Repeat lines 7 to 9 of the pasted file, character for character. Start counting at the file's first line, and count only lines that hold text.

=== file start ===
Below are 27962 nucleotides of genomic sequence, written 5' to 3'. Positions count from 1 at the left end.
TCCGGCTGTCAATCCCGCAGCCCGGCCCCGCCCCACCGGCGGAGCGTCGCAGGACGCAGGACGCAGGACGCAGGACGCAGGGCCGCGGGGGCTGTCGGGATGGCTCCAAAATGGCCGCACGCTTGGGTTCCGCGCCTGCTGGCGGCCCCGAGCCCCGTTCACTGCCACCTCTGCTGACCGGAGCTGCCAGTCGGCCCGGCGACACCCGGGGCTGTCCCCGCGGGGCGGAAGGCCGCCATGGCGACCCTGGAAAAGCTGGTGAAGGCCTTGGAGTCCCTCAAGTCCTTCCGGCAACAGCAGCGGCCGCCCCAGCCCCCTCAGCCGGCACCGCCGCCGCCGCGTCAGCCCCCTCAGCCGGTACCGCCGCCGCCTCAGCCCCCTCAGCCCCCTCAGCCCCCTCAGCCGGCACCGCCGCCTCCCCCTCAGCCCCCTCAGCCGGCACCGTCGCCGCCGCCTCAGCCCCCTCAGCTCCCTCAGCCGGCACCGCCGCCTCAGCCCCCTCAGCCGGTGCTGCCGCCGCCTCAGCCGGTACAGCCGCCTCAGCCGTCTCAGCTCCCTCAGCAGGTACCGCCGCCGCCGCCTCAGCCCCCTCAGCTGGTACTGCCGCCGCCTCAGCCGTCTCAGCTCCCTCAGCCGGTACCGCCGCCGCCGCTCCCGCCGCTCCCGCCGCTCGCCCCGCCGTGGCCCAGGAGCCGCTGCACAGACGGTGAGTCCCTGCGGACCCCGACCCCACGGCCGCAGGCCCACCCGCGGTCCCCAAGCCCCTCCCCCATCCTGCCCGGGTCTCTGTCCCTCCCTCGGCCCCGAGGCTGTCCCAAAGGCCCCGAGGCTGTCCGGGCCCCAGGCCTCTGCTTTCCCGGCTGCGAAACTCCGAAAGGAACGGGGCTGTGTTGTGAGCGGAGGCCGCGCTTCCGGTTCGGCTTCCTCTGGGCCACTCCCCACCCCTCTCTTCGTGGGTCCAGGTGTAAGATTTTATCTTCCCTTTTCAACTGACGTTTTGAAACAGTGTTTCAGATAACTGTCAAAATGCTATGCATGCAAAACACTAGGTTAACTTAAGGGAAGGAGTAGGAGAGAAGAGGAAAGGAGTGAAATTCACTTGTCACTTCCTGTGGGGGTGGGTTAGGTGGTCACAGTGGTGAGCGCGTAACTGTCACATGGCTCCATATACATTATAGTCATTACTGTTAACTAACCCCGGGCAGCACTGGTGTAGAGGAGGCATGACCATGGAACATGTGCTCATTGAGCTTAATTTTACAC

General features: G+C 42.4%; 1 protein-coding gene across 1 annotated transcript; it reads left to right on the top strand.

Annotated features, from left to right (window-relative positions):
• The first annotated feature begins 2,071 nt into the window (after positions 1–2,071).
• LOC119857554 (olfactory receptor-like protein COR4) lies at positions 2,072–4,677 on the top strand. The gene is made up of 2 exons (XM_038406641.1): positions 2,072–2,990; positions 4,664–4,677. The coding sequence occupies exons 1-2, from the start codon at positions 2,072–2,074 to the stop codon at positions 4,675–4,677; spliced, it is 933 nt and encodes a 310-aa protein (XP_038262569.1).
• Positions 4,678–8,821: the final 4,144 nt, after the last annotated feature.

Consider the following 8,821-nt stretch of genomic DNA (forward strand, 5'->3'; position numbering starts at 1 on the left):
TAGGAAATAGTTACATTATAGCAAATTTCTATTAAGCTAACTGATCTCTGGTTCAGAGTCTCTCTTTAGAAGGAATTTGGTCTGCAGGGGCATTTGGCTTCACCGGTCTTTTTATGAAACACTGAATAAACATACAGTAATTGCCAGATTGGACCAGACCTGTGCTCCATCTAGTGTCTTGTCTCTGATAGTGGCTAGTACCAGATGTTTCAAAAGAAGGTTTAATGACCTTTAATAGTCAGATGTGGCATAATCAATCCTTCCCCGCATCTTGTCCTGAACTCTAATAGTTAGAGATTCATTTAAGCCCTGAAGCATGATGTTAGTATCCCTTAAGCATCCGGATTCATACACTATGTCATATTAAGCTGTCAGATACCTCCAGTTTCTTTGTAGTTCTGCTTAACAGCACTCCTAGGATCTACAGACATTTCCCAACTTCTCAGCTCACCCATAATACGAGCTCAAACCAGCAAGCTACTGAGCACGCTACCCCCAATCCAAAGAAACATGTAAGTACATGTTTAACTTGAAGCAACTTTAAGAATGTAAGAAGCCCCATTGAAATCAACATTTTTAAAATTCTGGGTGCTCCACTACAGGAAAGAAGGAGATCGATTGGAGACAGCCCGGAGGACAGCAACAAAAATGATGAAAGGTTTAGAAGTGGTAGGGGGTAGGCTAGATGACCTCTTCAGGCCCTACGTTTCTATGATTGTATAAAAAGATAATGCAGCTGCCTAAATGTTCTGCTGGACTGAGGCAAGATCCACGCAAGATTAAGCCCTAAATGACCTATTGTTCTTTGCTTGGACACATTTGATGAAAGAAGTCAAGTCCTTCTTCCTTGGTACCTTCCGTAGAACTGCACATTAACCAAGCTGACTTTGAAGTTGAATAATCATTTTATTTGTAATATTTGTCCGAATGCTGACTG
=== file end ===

• Positions 4,678–8,821: the final 4,144 nt, after the last annotated feature.

Consider the following 8,821-nt stretch of genomic DNA (forward strand, 5'->3'; position numbering starts at 1 on the left):
TAGGAAATAGTTACATTATAGCAAATTTCTATTAAGCTAACTGATCTCTGGTTCAGAGTCTCTCTTTAGAAGGAATTTGGTCTGCAGGGGCATTTGGCTTCACCGGTCTTTTTATGAAACACTGAATAAACATACAGTAATTGCCAGATTGGACCAGACCTGTGCTCCATCTAGTGTCTTGTCTCTGATAGTGGCTAGTACCAGATGTTTCAAAAGAAGGTTTAATGACCTTTAATAGTCAGATGTGGCATAATCAATCCTTCCCCGCATCTTGTCCTGAACTCTAATAGTTAGAGATTCATTTAAGCCCTGAAGCATGATGTTAGTATCCCTTAAGCATCCGGATTCATACACTATGTCATATTAAGCTGTCAGATACCTCCAGTTTCTTTGTAGTTCTGCTTAACAGCACTCCTAGGATCTACAGACATTTCCCAACTTCTCAGCTCACCCATAATACGAGCTCAAACCAGCAAGCTACTGAGCACGCTACCCCCAATCCAAAGAAACATGTAAGTACATGTTTAACTTGAAGCAACTTTAAGAATGTAAGAAGCCCCATTGAAATCAACATTTTTAAAATTCTGGGTGCTCCACTACAGGAAAGAAGGAGATCGATTGGAGACAGCCCGGAGGACAGCAACAAAAATGATGAAAGGTTTAGAAGTGGTAGGGGGTAGGCTAGATGACCTCTTCAGGCCCTACGTTTCTATGATTGTATAAAAAGATAATGCAGCTGCCTAAATGTTCTGCTGGACTGAGGCAAGATCCACGCAAGATTAAGCCCTAAATGACCTATTGTTCTTTGCTTGGACACATTTGATGAAAGAAGTCAAGTCCTTCTTCCTTGGTACCTTCCGTAGAACTGCACATTAACCAAGCTGACTTTGAAGTTGAATAATCATTTTATTTGTAATATTTGTCCGAATGCTGACTG